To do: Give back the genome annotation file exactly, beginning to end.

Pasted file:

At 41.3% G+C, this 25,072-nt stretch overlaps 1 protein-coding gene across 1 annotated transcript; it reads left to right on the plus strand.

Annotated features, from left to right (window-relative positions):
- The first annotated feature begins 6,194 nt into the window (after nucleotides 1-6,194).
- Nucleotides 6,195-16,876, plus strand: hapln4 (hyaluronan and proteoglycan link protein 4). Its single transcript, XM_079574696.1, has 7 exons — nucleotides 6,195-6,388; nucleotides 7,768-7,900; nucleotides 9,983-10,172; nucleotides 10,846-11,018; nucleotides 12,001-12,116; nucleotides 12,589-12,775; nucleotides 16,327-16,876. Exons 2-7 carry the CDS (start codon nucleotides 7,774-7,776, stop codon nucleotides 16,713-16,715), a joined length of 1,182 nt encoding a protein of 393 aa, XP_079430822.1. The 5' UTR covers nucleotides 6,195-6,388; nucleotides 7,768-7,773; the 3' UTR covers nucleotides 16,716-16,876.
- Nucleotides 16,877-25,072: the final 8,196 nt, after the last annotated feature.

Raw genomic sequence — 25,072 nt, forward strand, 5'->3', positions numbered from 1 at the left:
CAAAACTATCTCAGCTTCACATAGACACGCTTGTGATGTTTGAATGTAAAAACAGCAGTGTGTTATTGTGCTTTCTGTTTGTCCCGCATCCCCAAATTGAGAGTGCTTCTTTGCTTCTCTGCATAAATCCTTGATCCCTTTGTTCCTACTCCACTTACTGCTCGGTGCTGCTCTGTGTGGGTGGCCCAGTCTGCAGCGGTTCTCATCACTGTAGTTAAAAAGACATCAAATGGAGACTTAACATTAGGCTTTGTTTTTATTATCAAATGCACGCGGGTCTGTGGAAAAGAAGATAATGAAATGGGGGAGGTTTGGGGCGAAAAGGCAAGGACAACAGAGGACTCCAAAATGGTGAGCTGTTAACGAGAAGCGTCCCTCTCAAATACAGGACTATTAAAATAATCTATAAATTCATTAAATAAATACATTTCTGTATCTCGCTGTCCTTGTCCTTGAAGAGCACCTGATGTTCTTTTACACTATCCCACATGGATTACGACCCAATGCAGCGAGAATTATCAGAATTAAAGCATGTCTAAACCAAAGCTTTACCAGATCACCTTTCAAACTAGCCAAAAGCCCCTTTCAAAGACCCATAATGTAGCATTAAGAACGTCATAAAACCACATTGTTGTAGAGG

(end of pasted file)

At 41.3% G+C, this 25,072-nt stretch overlaps 1 protein-coding gene across 1 annotated transcript; it reads left to right on the plus strand.

Annotated features, from left to right (window-relative positions):
- The first annotated feature begins 6,194 nt into the window (after nucleotides 1-6,194).
- Nucleotides 6,195-16,876, plus strand: hapln4 (hyaluronan and proteoglycan link protein 4). Its single transcript, XM_079574696.1, has 7 exons — nucleotides 6,195-6,388; nucleotides 7,768-7,900; nucleotides 9,983-10,172; nucleotides 10,846-11,018; nucleotides 12,001-12,116; nucleotides 12,589-12,775; nucleotides 16,327-16,876. Exons 2-7 carry the CDS (start codon nucleotides 7,774-7,776, stop codon nucleotides 16,713-16,715), a joined length of 1,182 nt encoding a protein of 393 aa, XP_079430822.1. The 5' UTR covers nucleotides 6,195-6,388; nucleotides 7,768-7,773; the 3' UTR covers nucleotides 16,716-16,876.
- Nucleotides 16,877-25,072: the final 8,196 nt, after the last annotated feature.

Raw genomic sequence — 25,072 nt, forward strand, 5'->3', positions numbered from 1 at the left:
CAAAACTATCTCAGCTTCACATAGACACGCTTGTGATGTTTGAATGTAAAAACAGCAGTGTGTTATTGTGCTTTCTGTTTGTCCCGCATCCCCAAATTGAGAGTGCTTCTTTGCTTCTCTGCATAAATCCTTGATCCCTTTGTTCCTACTCCACTTACTGCTCGGTGCTGCTCTGTGTGGGTGGCCCAGTCTGCAGCGGTTCTCATCACTGTAGTTAAAAAGACATCAAATGGAGACTTAACATTAGGCTTTGTTTTTATTATCAAATGCACGCGGGTCTGTGGAAAAGAAGATAATGAAATGGGGGAGGTTTGGGGCGAAAAGGCAAGGACAACAGAGGACTCCAAAATGGTGAGCTGTTAACGAGAAGCGTCCCTCTCAAATACAGGACTATTAAAATAATCTATAAATTCATTAAATAAATACATTTCTGTATCTCGCTGTCCTTGTCCTTGAAGAGCACCTGATGTTCTTTTACACTATCCCACATGGATTACGACCCAATGCAGCGAGAATTATCAGAATTAAAGCATGTCTAAACCAAAGCTTTACCAGATCACCTTTCAAACTAGCCAAAAGCCCCTTTCAAAGACCCATAATGTAGCATTAAGAACGTCATAAAACCACATTGTTGTAGAGG